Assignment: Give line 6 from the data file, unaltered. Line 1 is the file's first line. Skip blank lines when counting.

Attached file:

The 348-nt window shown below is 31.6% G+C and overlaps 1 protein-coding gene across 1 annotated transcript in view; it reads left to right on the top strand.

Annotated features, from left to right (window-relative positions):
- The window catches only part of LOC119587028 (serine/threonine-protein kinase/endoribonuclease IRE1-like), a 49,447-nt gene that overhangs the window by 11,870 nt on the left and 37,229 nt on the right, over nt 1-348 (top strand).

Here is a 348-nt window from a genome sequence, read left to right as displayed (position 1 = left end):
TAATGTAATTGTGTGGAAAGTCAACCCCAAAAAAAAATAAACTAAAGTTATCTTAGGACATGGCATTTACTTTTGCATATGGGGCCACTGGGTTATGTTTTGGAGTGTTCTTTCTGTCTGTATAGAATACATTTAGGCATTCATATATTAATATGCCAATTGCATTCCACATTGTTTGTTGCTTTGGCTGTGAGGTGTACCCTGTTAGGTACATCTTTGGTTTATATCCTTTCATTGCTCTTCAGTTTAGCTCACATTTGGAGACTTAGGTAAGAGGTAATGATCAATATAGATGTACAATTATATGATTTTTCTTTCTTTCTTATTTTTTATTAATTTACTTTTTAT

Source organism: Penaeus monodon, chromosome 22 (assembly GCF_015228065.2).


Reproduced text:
Source organism: Penaeus monodon, chromosome 22 (assembly GCF_015228065.2).